Credit: José Eugenio Gómez Rodríguez, "Ballena gris adulta con su ballenato"
The boat, a small craft known locally as a panga, is filled with tourists who have travelled from around the world for the chance to see an eastern North Pacific gray whale. Yet their journeys pale in comparison to that of the cetacean traveller they now reach out to touch.
Feeding gray whales expel sediment through their baleen, leaving behind characteristic mud plumes. Credit: Mark Carwardine.
The odyssey of this gray whale mother began in the icy northern waters of the Chukchi Sea three months earlier. She had spent the summer months following the retreating sea ice northward and diving deep to the ocean floor. There, she scooped trenches in the sand and grit, using her short, cream-colored baleen to filter out tons of tiny amphipods and mysid shrimp, channeling critical nutrients to her gestating calf.
In late autumn, as the sea ice expanded southward from the Arctic Ocean, this expectant mother joined more than twenty thousand fellow gray whales in the longest migration of any marine mammal. Swimming constantly, she worked her way south through the Bering Sea and east along the jagged coastline and innumerable islets of the Aleutians. She skirted the Gulf of Alaska, passing immense glaciers and dense, ancient forests, following the coastline south through misty Haida Gwaii and along the storm-tossed west coast of Vancouver Island. One hundred and fifty years earlier, her relatives may have fallen prey to Nuu-chah-nulth or Makah hunters - famed seagoing peoples whose prowess as whalers helped define their identities.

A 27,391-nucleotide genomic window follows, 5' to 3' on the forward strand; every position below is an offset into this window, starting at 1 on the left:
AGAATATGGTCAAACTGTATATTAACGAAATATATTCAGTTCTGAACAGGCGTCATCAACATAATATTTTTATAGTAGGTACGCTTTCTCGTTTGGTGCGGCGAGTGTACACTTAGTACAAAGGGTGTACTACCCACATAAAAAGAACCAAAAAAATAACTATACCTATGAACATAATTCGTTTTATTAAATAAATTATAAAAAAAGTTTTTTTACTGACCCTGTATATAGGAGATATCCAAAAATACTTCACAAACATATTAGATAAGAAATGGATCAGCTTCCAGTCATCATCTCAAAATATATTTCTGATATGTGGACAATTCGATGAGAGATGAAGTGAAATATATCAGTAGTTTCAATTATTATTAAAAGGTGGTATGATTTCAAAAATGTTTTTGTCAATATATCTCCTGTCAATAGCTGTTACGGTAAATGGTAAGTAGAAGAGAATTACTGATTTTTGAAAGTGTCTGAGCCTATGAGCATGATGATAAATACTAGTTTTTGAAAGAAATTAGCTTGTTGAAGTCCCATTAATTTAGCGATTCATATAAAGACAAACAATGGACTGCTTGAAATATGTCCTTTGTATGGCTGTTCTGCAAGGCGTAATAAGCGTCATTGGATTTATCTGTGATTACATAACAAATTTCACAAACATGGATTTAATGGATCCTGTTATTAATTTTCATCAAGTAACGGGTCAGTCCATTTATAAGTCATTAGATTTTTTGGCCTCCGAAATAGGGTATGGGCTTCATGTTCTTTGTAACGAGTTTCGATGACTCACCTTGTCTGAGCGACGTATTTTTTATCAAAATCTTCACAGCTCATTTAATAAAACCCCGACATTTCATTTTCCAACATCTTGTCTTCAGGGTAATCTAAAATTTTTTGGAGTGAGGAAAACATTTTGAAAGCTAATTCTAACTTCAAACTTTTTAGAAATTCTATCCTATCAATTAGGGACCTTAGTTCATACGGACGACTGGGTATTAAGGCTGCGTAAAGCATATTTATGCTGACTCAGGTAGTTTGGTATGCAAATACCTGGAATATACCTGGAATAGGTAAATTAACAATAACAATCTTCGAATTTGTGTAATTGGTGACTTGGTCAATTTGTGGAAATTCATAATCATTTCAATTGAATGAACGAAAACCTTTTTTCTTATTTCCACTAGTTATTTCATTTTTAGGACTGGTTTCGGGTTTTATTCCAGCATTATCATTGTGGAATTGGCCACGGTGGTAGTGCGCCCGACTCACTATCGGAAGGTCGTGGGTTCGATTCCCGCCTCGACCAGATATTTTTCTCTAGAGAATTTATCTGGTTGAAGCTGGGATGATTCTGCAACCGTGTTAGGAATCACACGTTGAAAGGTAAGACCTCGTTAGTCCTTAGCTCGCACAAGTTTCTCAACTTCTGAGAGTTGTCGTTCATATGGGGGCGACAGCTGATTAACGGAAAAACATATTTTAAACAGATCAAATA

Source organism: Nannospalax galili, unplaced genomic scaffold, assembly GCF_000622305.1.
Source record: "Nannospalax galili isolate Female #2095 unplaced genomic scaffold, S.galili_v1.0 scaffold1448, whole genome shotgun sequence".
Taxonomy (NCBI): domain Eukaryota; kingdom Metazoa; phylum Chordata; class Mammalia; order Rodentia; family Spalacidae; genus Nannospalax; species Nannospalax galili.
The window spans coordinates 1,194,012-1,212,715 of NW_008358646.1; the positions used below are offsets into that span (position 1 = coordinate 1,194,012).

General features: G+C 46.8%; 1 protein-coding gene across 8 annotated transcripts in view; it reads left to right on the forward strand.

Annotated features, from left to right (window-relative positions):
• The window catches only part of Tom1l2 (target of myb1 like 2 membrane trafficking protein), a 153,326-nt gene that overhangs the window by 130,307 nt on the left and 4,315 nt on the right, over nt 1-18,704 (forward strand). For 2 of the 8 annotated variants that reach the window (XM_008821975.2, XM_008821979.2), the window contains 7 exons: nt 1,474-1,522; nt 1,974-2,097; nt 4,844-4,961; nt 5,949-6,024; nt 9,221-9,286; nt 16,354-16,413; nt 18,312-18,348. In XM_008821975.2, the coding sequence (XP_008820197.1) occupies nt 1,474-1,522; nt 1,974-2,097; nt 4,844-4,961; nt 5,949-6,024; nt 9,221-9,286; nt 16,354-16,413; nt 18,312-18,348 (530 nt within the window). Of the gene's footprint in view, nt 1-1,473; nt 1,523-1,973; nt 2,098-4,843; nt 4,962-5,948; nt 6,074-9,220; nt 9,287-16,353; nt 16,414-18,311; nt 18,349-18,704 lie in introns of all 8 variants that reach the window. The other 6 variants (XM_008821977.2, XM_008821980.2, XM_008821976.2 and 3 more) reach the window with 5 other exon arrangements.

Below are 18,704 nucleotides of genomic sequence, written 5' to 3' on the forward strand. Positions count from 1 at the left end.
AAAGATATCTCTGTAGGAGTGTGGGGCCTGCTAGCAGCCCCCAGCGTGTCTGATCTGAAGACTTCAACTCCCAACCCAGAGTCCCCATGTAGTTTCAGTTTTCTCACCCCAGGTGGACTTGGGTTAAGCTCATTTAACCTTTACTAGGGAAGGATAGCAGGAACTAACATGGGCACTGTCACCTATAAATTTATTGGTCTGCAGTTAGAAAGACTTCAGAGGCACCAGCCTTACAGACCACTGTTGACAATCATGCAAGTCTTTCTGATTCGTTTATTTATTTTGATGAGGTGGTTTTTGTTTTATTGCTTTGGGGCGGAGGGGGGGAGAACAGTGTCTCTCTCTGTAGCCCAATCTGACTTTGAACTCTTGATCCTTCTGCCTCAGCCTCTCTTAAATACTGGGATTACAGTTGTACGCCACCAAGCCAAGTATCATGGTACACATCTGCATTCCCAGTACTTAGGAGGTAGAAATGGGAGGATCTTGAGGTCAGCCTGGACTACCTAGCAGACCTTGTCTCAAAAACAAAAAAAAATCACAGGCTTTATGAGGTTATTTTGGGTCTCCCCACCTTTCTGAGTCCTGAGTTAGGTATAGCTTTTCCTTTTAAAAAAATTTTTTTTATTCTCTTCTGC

Makah whalers hunting off Cape Flattery, Washington State. H.W. Elliott, in George Brown Goode, "The Fisheries and Fishery Industries of the United States," 1:5 (1887): 62
Our gray whale, however, saw only fishing boats, cargo ships, and
research vessels. She fluked her way south along the beaches and
headlands of Washington, Oregon, and California, dodging fishing nets
and tanker traffic, making her way past the vast legs of looming
offshore oil rigs and under noisy whale watching boats. After this long
and arduous trek, she finally reached the warm waters off the west coast
of Baja. Her destination was an immense expanse of inland water known to
locals as Laguna Ojo de Liebre, or "Eye of the Jackrabbit Lagoon." Here,
she fulfilled nature's imperative, giving birth to a calf undisturbed.
One hundred and sixty years earlier, however, she would not have enjoyed
such tranquility for long.